14 Welding Tricks to Aluminum Repairs

Here Are Expert Tips to Make the Best Aluminum Welds

Dan Miller
By  Dan Miller , Progressive Farmer Senior Editor
It is best to close the gap in broken aluminum as much as possible before welding. Push the gun away from the weld. (DTN photo)

Repairing aluminum presents challenges steel repairs don't. Key differences in aluminum repairs include preparation, heat and welding speed.

Our welding consultant, Joel Ort of Hortonville, Wisconsin, offered the following tips while he fixed an aluminum stepladder.

-- Clean aluminum with a stainless-steel brush. A steel brush contaminates the metal by forcing impurities into the metal and weakening the weld.

-- Move the brush in one direction. Do not use a lot of down pressure. That smears the aluminum.

-- Use a non-hydrocarbon degreaser to remove oil and solvents from the repair surface.

-- Determine the base material of the repair area. Aluminum varies by the amount of silicone it contains. Knowing the base metal points you to the correct filler wire. One way to determine the base metal is to contact the manufacturer of the piece being repaired.

-- Metal inert gas (MIG) welding on aluminum is best done within a spray transfer mode. This smooths the transfer of the filler material. Spray transfer is named for the spray of tiny molten droplets across the arc. Spray transfer is usually smaller than the diameter of the wire and uses relatively high voltage and wire feed speeds or amperage.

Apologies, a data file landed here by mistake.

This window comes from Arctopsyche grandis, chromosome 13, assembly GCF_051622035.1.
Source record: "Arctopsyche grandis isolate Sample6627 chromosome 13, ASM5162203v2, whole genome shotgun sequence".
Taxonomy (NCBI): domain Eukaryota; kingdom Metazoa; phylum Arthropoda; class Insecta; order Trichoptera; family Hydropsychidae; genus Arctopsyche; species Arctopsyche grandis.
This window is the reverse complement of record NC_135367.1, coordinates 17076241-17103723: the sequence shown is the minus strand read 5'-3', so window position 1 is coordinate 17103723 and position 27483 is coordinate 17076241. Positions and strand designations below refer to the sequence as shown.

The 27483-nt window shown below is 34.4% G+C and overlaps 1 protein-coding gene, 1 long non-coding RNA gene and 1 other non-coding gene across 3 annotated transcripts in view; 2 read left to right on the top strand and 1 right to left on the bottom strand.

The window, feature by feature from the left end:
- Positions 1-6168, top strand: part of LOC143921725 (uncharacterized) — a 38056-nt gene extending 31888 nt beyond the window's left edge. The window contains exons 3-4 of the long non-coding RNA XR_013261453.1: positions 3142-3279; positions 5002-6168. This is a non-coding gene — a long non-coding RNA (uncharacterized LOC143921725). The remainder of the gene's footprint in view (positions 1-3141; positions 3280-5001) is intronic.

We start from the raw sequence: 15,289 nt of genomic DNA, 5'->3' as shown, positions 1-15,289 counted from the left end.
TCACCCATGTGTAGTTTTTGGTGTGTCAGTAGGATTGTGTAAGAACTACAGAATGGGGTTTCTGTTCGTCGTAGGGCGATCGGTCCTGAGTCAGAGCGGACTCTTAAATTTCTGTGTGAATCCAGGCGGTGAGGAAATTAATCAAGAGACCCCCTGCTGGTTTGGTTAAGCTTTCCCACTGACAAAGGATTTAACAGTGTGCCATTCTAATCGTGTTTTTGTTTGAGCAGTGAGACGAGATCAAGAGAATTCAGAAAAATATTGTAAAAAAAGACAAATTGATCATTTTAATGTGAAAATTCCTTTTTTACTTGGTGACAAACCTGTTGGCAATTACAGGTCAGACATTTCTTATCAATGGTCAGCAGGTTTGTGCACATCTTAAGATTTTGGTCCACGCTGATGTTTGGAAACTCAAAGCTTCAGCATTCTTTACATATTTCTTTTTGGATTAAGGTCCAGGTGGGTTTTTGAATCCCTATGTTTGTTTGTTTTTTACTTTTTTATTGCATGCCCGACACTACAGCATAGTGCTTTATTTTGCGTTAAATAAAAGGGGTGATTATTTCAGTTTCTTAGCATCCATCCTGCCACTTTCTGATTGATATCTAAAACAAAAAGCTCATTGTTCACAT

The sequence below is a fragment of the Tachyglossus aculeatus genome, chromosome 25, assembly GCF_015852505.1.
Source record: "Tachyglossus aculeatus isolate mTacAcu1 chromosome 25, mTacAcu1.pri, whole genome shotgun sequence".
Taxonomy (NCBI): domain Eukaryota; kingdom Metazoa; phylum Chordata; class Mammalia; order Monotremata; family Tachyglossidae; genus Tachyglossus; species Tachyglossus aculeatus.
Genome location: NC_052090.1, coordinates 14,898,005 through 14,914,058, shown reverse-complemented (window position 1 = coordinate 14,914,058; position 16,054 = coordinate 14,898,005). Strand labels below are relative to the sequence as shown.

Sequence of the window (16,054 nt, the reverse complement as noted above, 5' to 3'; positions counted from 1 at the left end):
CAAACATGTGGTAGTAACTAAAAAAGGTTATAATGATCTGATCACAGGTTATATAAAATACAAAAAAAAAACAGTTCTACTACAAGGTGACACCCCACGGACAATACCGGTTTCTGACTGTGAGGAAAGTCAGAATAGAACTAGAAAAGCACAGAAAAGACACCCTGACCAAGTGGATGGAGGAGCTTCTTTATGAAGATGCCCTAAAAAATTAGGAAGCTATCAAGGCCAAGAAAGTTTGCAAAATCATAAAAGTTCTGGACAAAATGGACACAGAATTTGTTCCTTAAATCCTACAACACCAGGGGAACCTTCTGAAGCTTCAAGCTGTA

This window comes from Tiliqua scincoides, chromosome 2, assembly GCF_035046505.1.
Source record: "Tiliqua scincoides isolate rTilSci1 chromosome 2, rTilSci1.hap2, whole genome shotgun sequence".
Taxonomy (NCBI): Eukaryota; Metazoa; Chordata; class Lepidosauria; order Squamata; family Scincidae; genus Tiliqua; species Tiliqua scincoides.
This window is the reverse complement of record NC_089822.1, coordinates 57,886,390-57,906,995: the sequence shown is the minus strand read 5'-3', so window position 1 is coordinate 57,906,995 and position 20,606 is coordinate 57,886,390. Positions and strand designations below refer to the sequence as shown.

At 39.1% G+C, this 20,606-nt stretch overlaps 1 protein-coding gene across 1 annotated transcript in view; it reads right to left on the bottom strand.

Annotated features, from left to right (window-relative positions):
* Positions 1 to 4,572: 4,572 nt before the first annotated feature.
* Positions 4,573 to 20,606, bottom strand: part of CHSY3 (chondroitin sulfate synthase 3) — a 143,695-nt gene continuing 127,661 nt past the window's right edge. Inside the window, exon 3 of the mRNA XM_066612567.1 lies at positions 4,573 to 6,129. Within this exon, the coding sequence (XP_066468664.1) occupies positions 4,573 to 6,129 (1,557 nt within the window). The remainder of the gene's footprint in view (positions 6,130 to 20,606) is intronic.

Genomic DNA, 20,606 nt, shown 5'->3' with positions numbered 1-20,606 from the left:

-- Avoid "weaving" when repairing aluminum. Weaving is a back-and-forth technique used to weld steel. On aluminum, this increases the odds of burn-through.

-- Heat dissipates quickly into aluminum. A "hot-start" function on a welder makes a better weld. You can preheat the repair area with a torch.

-- The thermal conductivity of aluminum requires hotter amperage and voltage settings.

-- Your welding speed should be quick to avoid burn-through.

-- Make the gap to be repaired as small as possible.

-- Push the gun away from the weld puddle.

-- Practice your weld on scrap aluminum of the same thickness to find your welder's proper setting.

-- If you don't have a separate gun, instead use a separate gun liner.

-- The grounding clamp should be secured to an area free of paint and other contaminants.

Dan Miller can be reached at dan.miller@dtn.com

Follow him on Twitter @DMillerPF

Dan Miller